At this juncture I wrestle her away from the turnstile, her, raucous as a ferret in heat, and Jutson, embarrassed and pinkish in complexion now, gets back to freeing Frankie from the crate.

“You’re going to burn in hell, motherfucker!” she yells.

“Now, just you calm down, pet,” I say, maneuvering her over to where the other animal folks have observed this exhibition, kind of amused. The girl’s calmer now and I fetch her a can of orange juice and the pack of peanuts she wants.

“He brought an elephant with severe diarrhea to a golf tournament,” she mutters, tearing open the pack.

“God,” says Jutson’s assistant to the others. “Remember that fucking farting elephant?”

“Before my time,” says another. “I was the incontinent camel.”

“That could be an issue right enough,” I say to him, which it could be, and then Miss Cheeseman’s up and running back at the cage again. The little rat was playing possum. She commences now pelting Jutson with peanuts.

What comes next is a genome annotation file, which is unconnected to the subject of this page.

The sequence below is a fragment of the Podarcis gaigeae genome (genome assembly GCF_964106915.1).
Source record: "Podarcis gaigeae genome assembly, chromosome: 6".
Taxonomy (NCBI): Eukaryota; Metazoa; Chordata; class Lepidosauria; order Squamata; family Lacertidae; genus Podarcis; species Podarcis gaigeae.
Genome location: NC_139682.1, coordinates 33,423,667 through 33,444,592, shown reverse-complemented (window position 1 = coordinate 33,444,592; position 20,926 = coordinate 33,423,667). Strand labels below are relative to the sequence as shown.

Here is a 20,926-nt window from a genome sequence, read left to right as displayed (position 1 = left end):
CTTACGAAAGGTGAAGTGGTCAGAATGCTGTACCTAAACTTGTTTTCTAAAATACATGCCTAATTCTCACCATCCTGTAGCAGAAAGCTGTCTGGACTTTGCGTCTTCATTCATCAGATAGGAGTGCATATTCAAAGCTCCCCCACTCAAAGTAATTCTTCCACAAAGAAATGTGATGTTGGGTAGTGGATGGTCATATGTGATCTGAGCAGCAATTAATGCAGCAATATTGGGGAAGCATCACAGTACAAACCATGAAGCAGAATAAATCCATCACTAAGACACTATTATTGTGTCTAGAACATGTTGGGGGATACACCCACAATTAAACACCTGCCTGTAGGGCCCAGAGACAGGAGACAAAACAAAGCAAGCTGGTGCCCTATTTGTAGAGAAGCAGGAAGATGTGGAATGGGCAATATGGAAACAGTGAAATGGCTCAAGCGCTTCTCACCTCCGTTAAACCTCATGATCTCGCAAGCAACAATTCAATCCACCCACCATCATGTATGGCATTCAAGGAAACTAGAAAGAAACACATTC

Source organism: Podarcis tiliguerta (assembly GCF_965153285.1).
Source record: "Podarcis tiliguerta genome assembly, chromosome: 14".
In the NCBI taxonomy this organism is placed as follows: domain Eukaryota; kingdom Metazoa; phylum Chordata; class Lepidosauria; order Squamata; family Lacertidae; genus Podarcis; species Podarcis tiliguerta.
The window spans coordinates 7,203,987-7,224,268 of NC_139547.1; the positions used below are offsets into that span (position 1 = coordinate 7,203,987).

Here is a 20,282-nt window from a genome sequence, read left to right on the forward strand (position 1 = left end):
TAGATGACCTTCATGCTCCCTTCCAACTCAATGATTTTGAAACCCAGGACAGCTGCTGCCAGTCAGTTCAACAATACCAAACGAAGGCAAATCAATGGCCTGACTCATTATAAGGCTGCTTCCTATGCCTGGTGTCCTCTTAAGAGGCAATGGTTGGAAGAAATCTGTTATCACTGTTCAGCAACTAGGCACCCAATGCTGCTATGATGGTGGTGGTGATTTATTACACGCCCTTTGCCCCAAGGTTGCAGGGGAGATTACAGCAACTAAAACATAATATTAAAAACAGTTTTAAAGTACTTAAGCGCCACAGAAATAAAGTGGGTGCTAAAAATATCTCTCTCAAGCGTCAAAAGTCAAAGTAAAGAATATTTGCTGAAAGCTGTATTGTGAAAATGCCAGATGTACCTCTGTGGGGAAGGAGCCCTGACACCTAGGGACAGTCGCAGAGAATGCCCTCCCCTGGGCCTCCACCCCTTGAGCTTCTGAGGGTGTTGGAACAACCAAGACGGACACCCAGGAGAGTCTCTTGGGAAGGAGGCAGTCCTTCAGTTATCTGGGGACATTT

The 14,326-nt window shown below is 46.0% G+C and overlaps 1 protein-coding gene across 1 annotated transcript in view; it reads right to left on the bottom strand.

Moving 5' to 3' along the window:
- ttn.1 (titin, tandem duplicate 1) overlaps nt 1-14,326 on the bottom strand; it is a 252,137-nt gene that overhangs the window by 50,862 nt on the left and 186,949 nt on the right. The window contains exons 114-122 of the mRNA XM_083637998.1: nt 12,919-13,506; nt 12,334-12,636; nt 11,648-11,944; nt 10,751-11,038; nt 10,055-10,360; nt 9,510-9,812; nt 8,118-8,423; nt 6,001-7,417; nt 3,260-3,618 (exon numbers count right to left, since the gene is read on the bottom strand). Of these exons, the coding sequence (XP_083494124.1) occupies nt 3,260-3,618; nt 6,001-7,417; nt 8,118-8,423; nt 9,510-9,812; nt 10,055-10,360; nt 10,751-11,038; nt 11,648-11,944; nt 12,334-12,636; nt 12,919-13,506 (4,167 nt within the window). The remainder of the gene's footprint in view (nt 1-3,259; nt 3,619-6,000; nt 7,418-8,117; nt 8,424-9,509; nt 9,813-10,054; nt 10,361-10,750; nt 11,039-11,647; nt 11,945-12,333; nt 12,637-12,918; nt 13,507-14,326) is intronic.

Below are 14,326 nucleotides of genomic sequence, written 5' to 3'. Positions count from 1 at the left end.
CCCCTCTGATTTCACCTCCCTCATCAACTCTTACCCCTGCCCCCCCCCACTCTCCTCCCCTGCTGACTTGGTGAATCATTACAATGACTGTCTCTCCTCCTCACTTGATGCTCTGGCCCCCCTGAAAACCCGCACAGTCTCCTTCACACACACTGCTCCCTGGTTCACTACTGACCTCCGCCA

“How do you like it?” she yells. “Here’s the payoff! How do you like it, asshole?”

Her father and the night-guy are both cackling like hyenas while the nuts go pinging off Jutson’s head and nose, but eventually they stop howling and help me get her re-restrained. I walk her outside to her car.

“That flamingo,” she says, “is not getting enough beta-carotene in its diet. That evil bastard is not giving it enough shrimp.”

Inside, Jutson has now extracted the little gray bird out the crate and is handing it, arms-length, to Cheeseman, who immediately yelps and fumbles it. “Bastard bird bit me bad,” he screeches, hopping from foot to foot.